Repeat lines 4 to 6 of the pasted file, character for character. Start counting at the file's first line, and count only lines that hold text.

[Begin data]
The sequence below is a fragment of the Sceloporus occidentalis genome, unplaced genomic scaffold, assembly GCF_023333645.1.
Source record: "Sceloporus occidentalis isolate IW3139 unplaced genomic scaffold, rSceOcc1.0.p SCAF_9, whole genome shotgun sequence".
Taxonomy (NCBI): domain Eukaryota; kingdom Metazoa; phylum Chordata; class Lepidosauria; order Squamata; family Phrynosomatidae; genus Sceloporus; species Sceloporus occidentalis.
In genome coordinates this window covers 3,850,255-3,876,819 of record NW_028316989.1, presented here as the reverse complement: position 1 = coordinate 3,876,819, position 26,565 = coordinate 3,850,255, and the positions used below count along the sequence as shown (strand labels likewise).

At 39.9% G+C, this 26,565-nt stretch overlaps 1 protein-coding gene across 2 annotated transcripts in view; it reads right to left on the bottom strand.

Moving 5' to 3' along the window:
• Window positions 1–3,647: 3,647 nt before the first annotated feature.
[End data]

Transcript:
In genome coordinates this window covers 3,850,255-3,876,819 of record NW_028316989.1, presented here as the reverse complement: position 1 = coordinate 3,876,819, position 26,565 = coordinate 3,850,255, and the positions used below count along the sequence as shown (strand labels likewise).

At 39.9% G+C, this 26,565-nt stretch overlaps 1 protein-coding gene across 2 annotated transcripts in view; it reads right to left on the bottom strand.

Moving 5' to 3' along the window: